In any case, the term limits for deputy governors and Governors are absolute. Paragraph 1(3) states that a person cannot serve more than two terms as deputy governor and one term as Governor in their lifetime, regardless of the order in which those terms take place. A Governor who has served two terms as deputy governor before being appointed a Governor cannot seek appointment for a further term as a deputy governor. Term limits cannot be reset.
Cutting and pasting provisions from the 1998 Act into the Bill will invariably mean that certain provisions read across. I was surprised that the Minister was updating the provision to allow a Governor to serve as a deputy governor. That is a specific point.
If we are now moving, as an important point of principle, to a fixed single eight-year term for the Governor, does the Minister seriously envisage circumstances in which the Governor would continue in a role such as that of deputy governor? Is now not an opportunity to remove that anomaly from the Bill?
I agree with the hon. Gentleman that it is not likely at all; I would be surprised, as I said, as it would be a demotion. However, we are not ruling out that possibility, just as we are permitting a member of the court to seek appointment as a Governor. A member of the court may also decide to become one of the deputy governors. It is merely a permissive piece of legislation; we are not ruling it out, but we do not think that anyone is likely to do it.
I do not know who christened the proposal “a Putin clause”. It will be impossible under the Bill for someone to recycle endlessly between two terms of deputy governor and Governor—return to two terms of deputy governor, and then become Governor again.
It is probably important to note that Putin has not yet recycled into the presidency. It is only in the febrile imagination of someone trying to dream up amendments that the proposal is a Putin amendment. After all, is it not the Crown who appoints the Governor and deputy governors? Therefore, it is not in the gift of the Governor to become deputy governor, unless so appointed.
My hon. Friend makes a helpful point. The deputy governors and the Governor are appointed by the Crown, so even if it were possible for a Governor to do a Putin, the Crown could block that appointment, so it will not become self-perpetuating at the whim or discretion of a Governor. It is clear that there will not be endless recycling, and I hope that that allays the concerns of the hon. Member for Nottingham East.
The Minister knows that Treasury Ministers have been making the point about the importance of term limits. We heard that stressed in the Chamber, and we now have, for the first time, a clear term limit. There was a clear, conscious decision to qualify the term limit. What was the reason? Why did Ministers agree to do that if they did not think it would ever arise?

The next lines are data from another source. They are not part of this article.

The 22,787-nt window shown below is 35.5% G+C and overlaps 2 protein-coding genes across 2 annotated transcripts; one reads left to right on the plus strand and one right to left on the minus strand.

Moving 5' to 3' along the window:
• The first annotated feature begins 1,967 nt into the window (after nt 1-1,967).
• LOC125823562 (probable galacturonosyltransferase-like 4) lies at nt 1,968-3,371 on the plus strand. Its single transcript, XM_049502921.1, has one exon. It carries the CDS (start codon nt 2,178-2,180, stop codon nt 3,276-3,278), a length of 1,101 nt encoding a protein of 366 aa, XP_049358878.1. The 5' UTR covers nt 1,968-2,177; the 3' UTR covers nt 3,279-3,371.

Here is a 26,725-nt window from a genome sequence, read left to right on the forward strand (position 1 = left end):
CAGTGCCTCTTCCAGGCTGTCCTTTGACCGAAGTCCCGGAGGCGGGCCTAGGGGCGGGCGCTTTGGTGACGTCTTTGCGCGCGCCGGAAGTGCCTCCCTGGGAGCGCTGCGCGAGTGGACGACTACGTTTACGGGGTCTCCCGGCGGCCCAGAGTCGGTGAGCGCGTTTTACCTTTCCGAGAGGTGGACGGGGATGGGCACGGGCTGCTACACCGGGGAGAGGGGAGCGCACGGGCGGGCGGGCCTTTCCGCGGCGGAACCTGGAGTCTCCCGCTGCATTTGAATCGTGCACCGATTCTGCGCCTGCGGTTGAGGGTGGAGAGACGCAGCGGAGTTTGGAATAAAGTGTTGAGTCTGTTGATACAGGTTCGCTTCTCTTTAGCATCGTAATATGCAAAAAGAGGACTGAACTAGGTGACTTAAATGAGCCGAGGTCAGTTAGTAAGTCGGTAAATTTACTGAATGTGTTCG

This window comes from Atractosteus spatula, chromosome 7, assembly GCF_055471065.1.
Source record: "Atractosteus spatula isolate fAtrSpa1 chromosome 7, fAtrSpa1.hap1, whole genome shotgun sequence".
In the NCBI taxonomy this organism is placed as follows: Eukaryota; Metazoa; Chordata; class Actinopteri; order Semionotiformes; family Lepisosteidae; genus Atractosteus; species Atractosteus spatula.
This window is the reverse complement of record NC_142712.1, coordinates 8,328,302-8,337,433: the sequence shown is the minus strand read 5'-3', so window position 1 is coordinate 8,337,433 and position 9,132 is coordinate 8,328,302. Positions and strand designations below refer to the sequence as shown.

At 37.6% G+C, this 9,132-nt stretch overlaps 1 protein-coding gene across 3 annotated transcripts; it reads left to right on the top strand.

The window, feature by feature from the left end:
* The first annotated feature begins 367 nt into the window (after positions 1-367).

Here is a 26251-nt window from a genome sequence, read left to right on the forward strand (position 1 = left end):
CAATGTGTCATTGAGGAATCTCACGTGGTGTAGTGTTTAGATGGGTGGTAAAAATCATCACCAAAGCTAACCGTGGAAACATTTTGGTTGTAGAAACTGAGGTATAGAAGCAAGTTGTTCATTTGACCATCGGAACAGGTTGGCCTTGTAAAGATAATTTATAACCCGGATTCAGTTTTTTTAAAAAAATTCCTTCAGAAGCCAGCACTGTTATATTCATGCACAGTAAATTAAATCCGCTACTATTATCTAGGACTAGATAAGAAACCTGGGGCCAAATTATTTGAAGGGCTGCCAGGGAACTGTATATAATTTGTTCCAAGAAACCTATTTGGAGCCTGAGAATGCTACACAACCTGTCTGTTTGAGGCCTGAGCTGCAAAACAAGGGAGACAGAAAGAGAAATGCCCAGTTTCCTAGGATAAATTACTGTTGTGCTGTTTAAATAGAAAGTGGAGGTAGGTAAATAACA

It is a funny thing, but one of the important measures in the schedule has not been touched on, which is why we have moved from two five-year terms to one eight-year term. We have made that change, and perhaps a schedule stand part debate is welling up in the mind of the hon. Member for Nottingham East. We are not banning someone from being demoted from Governor to deputy governor. I think that is unlikely to happen, but the facility is there.
The important thing is to ensure that someone may have one term as Governor, and not more than two terms as deputy governor. That is reasonable. I do not think we should preclude someone who ends up as Governor from deciding that they fancy a term in charge of financial stability.
In my experience, the way these things tend to happen is that Ministers are presented with submissions from their officials about the formation of legislation, and then have to make some decisions. I wonder whether the Minister positively decided on the provision, or whether it is one of those read-across arrangements that slipped through the net. We will discuss in a moment under schedule 2 stand part whether there should be a fixed single term of eight years.
I am in two minds in many ways about term limits as a concept. If they were applied to hon. Members, and office holders of the Crown, we would be in all sorts of difficulties. Term limits have virtues in ensuring that in certain circumstances independence can be built into the system. The Minister is seeking to strengthen the Governor’s independence by having a single appointment and no reappointment process.